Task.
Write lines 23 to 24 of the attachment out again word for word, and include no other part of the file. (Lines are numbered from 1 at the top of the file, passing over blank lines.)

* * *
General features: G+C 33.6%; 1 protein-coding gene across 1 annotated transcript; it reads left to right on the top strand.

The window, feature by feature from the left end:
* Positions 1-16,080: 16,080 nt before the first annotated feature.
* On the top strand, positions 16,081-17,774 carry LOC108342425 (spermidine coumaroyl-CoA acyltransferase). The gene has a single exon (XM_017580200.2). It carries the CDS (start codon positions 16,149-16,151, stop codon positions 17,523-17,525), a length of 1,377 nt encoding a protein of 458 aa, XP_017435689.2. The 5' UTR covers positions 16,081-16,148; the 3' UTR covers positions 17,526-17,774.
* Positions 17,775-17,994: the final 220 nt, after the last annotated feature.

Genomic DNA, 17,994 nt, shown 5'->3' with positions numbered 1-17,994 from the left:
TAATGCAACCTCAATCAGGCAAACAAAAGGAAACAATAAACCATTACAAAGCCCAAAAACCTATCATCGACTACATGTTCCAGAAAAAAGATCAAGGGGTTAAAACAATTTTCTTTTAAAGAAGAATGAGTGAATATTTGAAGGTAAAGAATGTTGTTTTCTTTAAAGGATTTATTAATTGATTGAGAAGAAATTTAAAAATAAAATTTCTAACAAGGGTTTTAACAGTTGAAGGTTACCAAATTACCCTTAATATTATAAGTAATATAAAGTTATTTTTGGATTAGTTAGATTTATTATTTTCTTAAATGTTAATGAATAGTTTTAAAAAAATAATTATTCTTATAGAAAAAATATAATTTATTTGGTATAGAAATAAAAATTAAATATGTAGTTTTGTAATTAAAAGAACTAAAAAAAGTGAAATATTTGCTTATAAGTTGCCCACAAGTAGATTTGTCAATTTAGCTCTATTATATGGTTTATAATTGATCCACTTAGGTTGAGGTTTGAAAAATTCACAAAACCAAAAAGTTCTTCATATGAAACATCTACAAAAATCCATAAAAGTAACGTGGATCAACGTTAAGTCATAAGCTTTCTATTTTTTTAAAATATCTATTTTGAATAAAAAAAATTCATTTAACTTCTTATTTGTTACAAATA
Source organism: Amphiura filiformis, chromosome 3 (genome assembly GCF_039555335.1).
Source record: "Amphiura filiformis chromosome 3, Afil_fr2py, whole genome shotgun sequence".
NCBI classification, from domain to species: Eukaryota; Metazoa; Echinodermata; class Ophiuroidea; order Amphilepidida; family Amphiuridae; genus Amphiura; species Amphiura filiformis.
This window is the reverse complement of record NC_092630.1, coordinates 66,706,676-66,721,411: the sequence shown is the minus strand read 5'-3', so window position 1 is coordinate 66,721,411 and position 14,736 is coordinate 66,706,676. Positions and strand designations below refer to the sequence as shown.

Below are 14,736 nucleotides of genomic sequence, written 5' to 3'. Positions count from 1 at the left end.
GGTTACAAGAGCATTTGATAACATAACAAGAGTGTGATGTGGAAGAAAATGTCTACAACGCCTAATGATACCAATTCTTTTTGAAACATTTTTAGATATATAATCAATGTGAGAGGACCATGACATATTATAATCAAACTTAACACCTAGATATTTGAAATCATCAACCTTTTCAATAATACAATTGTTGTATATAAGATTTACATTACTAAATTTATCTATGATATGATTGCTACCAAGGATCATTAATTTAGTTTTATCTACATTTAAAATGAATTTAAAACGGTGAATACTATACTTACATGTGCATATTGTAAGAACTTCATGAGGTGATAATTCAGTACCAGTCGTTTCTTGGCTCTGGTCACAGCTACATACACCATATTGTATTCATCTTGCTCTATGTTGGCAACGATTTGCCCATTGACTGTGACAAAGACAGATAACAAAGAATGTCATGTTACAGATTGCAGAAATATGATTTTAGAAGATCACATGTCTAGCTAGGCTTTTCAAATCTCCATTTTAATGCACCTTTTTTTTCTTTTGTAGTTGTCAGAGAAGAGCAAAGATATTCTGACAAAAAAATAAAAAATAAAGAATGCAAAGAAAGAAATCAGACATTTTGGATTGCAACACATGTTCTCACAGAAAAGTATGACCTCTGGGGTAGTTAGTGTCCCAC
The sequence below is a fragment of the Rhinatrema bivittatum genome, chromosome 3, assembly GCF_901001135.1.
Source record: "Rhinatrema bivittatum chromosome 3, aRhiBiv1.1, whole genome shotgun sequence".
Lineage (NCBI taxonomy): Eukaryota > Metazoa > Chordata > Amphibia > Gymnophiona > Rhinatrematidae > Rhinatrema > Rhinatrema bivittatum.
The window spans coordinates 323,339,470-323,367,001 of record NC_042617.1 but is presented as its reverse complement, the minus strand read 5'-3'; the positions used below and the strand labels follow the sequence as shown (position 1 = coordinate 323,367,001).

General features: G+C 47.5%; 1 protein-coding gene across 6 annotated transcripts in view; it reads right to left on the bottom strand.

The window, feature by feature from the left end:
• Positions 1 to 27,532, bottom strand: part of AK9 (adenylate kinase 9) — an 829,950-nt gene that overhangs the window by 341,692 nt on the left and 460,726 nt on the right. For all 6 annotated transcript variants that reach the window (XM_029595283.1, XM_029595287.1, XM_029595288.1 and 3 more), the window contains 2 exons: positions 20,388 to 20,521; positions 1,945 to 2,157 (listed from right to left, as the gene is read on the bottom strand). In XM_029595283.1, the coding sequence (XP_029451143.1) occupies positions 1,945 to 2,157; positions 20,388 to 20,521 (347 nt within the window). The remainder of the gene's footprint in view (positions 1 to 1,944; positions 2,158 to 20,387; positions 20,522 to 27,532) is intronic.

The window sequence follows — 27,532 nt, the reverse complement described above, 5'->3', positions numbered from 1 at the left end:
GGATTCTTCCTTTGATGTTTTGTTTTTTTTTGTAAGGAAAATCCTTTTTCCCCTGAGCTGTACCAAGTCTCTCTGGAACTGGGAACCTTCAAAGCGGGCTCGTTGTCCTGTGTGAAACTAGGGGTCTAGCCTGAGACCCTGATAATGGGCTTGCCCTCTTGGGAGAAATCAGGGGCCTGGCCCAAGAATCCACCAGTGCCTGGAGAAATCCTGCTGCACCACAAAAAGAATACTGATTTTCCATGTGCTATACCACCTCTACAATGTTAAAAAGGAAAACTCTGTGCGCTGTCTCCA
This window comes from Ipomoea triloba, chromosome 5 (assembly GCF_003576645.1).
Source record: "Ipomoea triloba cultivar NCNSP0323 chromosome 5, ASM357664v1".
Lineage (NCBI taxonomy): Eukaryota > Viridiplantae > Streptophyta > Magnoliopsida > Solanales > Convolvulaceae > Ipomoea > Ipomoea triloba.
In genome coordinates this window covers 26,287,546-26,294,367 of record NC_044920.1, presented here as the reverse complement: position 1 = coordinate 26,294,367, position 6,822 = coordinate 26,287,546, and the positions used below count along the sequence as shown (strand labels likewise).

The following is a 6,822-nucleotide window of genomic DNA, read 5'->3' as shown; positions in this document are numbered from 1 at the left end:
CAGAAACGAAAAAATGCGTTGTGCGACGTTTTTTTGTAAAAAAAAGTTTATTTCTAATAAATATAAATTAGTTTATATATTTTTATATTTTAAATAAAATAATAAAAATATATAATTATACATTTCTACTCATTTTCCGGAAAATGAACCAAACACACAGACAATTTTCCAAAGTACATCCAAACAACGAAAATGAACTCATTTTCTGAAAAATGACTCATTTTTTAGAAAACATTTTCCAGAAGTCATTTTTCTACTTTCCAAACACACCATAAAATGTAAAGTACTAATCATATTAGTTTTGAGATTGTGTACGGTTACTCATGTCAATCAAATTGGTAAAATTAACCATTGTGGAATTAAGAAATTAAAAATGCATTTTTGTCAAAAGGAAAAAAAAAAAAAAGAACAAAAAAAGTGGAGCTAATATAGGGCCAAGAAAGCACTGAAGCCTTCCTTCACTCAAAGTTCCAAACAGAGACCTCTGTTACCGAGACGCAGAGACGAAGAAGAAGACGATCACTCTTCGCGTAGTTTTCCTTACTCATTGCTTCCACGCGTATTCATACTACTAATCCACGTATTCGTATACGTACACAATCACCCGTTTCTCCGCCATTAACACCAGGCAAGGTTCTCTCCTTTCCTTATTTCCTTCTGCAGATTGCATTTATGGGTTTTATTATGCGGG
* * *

This window comes from Ipomoea triloba, chromosome 5 (assembly GCF_003576645.1).
Source record: "Ipomoea triloba cultivar NCNSP0323 chromosome 5, ASM357664v1".